First of all, these changes don’t apply until you file your 2018 taxes, meaning that you won’t have to worry about the new law when filing your 2017 income tax returns this spring.  That being said, still we will be experiencing the greatest overhaul of the tax laws in more than 30 years.  The last major changes having been made under President Reagan in 1986. 

One change you can expect to see is that both corporate tax rates and personal income tax rates will drop.  There are also other changes which limit or eliminate personal deductions.   The changes that affect corporate tax rates are permanent, and the changes that affect individual tax rates and deductions are not.

Also in the new tax bill you will find a “sunset” provision, meaning that the new law – as it applies to individuals – will expire on December 31, 2025.   That is, unless Congress agrees to extend the law.  That, of course, will depend on the political and economic climate 8 years from now, including whether the economy responds the way Republicans say it will

       Now let’s take a look at the changes that are likely to affect the average senior.  Good news, the tax rates have been lowered a bit.  There are still 7 tax brackets but the rates have changed with the top rate lowered from 39.6% to 37% and the threshold at which each rate is reached has been altered. (The corporate rate reduction is much greater, from 37% to 21%).

       Some of the most significant changes relate to deductions.  The standard deduction has been doubled to $12,000 for a single person and $24,000 for married couples but personal exemptions have been eliminated.  The deduction for state and local taxes will be capped at $10,000, something that could hurt many Massachusetts residents and especially homeowners because we have high real estate and state income taxes.  


So Much to Discuss:

For the first time in decades major overhauls to the tax system are happening! This is an enormous change that can affect your estate planning and asset protection as well. Be sure to stay tuned as we will discuss more about this new tax bill in our next blog post!    

For more information we encourage you to attend one of our free educational workshops, call 800-964-4295 and register to learn more about what you can do to enhance the security of your spouse, home, life savings and legacy. January sessions are filling up fast call or register on line to reserve your seat today.  

At the Estate Planning & Asset Protection Law Center, we help people and their families protect their home, spouse, life-savings, and legacy for their loved ones.  We provide clients with a unique educational and counseling so they understand where opportunities exist to eliminate problems now as they implement plans for a protected future.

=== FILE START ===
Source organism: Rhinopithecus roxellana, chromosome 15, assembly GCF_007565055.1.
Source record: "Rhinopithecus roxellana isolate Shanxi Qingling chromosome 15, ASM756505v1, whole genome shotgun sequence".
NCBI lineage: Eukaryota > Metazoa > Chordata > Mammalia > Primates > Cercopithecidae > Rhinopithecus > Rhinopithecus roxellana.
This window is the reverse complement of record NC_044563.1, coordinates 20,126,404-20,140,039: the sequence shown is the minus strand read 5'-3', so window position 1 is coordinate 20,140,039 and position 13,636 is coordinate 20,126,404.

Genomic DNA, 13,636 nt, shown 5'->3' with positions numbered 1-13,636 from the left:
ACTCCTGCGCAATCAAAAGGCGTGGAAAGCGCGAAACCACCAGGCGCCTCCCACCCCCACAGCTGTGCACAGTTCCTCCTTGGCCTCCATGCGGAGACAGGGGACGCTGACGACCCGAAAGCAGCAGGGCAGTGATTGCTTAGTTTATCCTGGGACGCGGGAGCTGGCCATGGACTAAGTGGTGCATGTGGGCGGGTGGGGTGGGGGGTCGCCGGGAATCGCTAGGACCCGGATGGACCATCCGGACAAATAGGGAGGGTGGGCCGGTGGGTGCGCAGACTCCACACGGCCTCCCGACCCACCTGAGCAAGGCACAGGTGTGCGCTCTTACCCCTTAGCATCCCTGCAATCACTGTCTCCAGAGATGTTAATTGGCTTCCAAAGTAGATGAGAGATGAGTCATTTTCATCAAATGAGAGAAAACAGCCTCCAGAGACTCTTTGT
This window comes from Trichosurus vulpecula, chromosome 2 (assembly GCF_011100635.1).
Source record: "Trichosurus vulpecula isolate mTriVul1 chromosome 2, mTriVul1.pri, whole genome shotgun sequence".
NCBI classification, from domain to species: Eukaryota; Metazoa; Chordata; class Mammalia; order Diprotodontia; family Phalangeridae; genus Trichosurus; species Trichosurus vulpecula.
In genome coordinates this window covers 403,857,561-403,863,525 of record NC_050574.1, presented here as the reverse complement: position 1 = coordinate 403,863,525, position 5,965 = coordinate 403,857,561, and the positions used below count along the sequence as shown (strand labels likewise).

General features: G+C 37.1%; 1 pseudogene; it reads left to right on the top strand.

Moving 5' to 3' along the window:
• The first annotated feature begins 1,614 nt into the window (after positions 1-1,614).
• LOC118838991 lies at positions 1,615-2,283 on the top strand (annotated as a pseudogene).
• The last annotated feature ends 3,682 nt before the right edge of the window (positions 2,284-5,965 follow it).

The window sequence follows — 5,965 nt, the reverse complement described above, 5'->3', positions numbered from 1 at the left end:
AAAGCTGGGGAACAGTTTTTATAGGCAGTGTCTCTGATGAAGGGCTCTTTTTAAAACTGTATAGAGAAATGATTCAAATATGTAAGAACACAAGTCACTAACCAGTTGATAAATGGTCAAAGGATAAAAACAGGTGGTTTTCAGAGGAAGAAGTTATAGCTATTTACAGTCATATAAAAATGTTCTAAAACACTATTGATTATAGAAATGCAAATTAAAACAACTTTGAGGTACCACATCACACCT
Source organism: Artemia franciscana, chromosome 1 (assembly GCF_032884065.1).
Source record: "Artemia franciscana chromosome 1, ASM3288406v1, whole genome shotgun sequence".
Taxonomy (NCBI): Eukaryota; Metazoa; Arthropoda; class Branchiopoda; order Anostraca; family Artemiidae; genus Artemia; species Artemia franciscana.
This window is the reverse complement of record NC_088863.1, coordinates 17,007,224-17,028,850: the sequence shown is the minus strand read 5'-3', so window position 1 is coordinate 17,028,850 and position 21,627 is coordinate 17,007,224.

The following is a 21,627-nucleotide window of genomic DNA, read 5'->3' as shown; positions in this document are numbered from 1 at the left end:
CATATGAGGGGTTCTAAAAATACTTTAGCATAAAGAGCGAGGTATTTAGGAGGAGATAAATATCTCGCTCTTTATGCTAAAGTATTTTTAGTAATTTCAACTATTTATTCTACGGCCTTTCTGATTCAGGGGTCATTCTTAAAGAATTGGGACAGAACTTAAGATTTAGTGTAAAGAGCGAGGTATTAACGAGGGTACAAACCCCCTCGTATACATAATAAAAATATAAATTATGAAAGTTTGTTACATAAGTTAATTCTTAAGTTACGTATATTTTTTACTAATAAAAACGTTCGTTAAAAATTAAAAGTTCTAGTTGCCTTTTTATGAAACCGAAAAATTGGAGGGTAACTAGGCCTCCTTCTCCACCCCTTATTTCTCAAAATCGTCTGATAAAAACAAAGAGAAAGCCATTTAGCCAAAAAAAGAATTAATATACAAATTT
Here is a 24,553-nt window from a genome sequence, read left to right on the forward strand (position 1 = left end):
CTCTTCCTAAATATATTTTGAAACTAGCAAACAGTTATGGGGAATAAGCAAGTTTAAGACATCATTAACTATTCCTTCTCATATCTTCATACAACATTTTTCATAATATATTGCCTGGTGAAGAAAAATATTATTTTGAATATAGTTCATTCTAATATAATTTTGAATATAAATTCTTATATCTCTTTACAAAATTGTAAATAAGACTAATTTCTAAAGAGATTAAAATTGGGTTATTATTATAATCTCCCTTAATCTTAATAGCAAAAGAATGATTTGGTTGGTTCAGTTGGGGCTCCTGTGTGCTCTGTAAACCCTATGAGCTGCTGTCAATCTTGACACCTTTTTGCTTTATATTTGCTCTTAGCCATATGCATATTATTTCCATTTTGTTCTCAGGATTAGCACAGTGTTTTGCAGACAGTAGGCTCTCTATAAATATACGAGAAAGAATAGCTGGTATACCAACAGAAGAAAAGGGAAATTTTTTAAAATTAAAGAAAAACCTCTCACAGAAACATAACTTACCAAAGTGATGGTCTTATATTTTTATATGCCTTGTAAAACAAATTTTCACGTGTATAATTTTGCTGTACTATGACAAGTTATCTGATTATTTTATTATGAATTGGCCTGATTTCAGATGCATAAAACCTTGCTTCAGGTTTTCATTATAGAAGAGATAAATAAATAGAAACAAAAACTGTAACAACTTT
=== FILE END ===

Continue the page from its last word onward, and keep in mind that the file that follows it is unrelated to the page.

Click Here to Register For Our Trust, Estate & Asset  Protection Workshop

Tags: Dennis Sullivan, Elder Law, Estate Planning, Estate Planning Recommendations, Estate Planning Tip, Financial Planning, Retirement, coverage, senior, Attorney, Baby Boomers, Capital Gains Tax, GST tax, Massachusetts, New estate tax law, IRS, Massacusetts Estate Tax, Tax Savings, federal, new regulations, tax, tax reform, tax deductions, taxes, tax liability, tax exemption, New Tax Bill, Tax Bill, 2018 Tax Bill

Step Up Basis Part 2

Posted by Dennis Sullivan & Associates on Tue, Mar 10, 2015

Losing the Step Up Basis Could be a Step Back On Your Estate Planning | Massachusetts Estate Planning Attorney
piggy_bank_Small

Last week we were discussing potential changes to the tax laws proposed by President Obama that would eliminate the step up in basis.  Obama claims the target is wealthy Americans but the change could have a much bigger impact on average middle class citizens.

     That’s because with the federal estate tax exemption currently at $5.43 million, only estates larger than that number must pay federal estate tax.  While Massachusetts estate taxes kick in on estates greater than $1,000,000, removing the step up in basis still means that many heirs would have to pay additional taxes on the assets they will inherit.

     Here is a common scenario:  Mary passes away and leaves her assets to her children.  Those assets include Exxon stock she and Frank bought many years ago and it is now worth $500,000.  The total estate is worth $1,000,000, including her home which Mary and her husband Frank purchased for $30,000, which is now worth $500,000.

     Under current tax laws, the children get a step up in basis on both the inherited stock and home.  Presuming they sell the home immediately after Mary’s passing, there would be no capital gains tax owed on the home.  The new basis would be the sale price.  The stock would also get a step up in basis.  The estate would owe approximately $25,000 in Massachusetts estate tax but no federal estate tax.